Havre Daily News - News you can use

Celebrating History Hospitals, Shriners and spouse swapping


By Emily Mayer

The 15th annual state convention for the Fraternal Order of Eagles had started the day prior to the publication of the July 7, 1917 issue of The Havre Plaindealer. Havreites who found themselves selected for state committees were W. B. Pyper, Press and Publicity; F. A. Carnal, Judiciary; James Holland, Finance; and T. J. Troy, Resolutions. The Eagles were meeting at Chestnut Hall and seemed pleased with their host city.

The second annual Great Northern Stampede was drawing to a close, and complaints were made that the performance that year did not justify the price of admission and that lodging facilities were charging too much; one farmer had to pay $6 for the “privilege” of spending the night at one such hotel.

Uninformed criticism also was apparently heaped upon cowboys performing in the Stampede, which prompted the Plaindealer to state:

Anyone in the grand stand who became critical when those long horns refused to be bull-dogged, in some instances dragging cowboys a hundred feet before finally breaking away, should be invited to attend the next years’ show and go against the “gaff” for himself.

In more progressive news came this announcement:


On Tuesday of this week the erection of the new Deaconess hospital in Havre was assured, when G. W. Johnson, a contractor from Great Falls, was awarded the contact for the erection of the four story building at a price of $54,000.

The building committee has already secured the steel to be used in the construction of the building so that there will be no delay in getting material and the building will undoubtedly be ready for occupancy this fall.

The local plumbing firm of J. P. Grady secured the plumbing contract at $13,500.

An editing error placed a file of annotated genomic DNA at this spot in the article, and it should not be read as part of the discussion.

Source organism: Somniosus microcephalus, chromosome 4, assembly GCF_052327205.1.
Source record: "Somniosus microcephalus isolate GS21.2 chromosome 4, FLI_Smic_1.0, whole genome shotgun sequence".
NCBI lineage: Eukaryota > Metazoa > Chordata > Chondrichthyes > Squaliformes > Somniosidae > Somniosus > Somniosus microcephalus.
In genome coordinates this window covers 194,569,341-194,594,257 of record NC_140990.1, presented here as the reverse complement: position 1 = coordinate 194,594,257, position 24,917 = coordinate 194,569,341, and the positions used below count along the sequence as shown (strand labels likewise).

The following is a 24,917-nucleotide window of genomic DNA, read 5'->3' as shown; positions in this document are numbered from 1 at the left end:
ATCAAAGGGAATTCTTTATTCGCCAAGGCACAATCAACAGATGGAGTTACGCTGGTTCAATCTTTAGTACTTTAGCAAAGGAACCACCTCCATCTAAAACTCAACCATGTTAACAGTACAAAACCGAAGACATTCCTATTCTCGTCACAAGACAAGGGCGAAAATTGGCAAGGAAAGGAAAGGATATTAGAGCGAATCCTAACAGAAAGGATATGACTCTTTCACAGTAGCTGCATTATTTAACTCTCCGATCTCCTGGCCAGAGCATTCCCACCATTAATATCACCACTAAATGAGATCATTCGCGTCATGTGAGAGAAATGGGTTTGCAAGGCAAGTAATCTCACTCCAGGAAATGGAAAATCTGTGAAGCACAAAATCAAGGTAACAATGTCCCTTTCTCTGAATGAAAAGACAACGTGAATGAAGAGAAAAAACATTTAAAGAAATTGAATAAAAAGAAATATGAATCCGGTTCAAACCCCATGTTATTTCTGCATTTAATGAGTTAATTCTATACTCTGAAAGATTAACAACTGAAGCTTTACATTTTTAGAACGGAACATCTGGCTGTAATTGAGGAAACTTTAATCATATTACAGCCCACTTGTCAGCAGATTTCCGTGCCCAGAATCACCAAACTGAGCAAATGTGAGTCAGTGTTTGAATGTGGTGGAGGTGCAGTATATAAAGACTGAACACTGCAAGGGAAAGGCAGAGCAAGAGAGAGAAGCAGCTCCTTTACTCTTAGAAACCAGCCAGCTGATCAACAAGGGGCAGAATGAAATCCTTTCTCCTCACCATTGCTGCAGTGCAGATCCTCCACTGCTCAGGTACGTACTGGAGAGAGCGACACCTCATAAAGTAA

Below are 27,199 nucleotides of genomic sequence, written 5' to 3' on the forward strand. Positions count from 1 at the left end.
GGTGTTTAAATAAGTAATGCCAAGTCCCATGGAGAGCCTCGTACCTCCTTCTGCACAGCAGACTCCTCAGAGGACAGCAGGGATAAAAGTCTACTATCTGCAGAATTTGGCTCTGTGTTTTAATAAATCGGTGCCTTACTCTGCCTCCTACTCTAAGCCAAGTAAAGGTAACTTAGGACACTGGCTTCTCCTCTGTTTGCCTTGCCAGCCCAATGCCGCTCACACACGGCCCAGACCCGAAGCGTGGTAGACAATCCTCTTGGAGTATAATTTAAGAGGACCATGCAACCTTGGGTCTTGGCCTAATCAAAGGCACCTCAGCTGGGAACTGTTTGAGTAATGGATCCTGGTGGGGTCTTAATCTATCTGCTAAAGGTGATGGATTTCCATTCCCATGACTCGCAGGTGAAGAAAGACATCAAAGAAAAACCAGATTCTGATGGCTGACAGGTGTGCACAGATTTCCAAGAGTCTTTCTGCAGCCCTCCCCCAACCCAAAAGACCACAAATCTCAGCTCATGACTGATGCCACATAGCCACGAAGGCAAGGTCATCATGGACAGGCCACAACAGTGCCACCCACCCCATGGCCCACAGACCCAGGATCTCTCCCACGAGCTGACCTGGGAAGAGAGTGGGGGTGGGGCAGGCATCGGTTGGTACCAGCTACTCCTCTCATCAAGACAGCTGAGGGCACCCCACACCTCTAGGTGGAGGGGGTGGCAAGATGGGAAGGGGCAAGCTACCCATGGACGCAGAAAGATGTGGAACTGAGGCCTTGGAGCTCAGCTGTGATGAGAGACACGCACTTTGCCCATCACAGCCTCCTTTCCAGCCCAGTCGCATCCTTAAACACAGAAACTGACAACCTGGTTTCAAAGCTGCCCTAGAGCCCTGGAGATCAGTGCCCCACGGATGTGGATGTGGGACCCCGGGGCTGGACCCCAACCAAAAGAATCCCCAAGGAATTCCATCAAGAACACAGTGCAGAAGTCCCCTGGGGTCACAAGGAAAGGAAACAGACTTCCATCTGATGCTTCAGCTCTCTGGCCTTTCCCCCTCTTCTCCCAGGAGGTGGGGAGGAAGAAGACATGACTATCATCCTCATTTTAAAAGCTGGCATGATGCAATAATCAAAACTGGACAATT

This new hospital will be a much needed addition to the city of Havre and will be one of the finest in the northwest.

There was only one gathering mentioned in the Society column this week:

Informal Dance of Shriners.

The first of a series of informal dances given by the Havre Shriners club occurred on Monday evening, in the Masonic Temple.

About forty couples participated, and from a social standpoint the party was one of the most enjoyable ever occurring in Havre.

Dancing and cards formed the program for the evening, and about 11 p.m. the committee in charge of entertainment stopped the diversion long enough to serve sandwiches, coffee and cake.

It is the intention of the club to hold informal affairs of this nature during the summer months.

In war news, Congress was still debating whether or not the “Star Spangled Banner” would be our national anthem (we didn’t have one) and that “huge supplies” are needed for the Army including “foodstuffs, shaving mugs, pencils, pins pens, shoe polish, letter paper, pipes, razors, toilet articles, and spools of thread.

Every now and then, the local newspapers printed happenings that I’m sure left people scratching their heads and their tongues wagging. This article was found on the Plaindealer’s front page, proving our early citizens were as colorful and interesting as we are today:


Two Havre Couples Show Speed in Transaction

If the example set by F. W. Turcotte, an attorney; Henry Jordan, a merchant and their wives, all of this city, is followed to any extent it may soon be a common thing for couples to exchange wives. A few weeks since, the four people mentioned above took a trip to some point in the southern part of the state and when they returned the former Mrs. Jordan was Mrs. Turcotte and the erstwhile Mrs. Turcotte was Mrs. Jordan.

In the belief that the information might prove interesting to other couples, The Plaindealer sought to learn the details of the transaction from both Jordan and Turcotte, but this paper could get no statement other than one from Turcotte to the effect that the separations and remarriage were effected legally. The Plaindealer is now trying to get the desired information through the court clerk in the county where the proceedings were had, and if obtained the details will be published in a subsequent issue.

Each of the couples named were parents of two children by the original marriage, and it is understood that one each of these children was included in the alleged exchange.

More on this story later.


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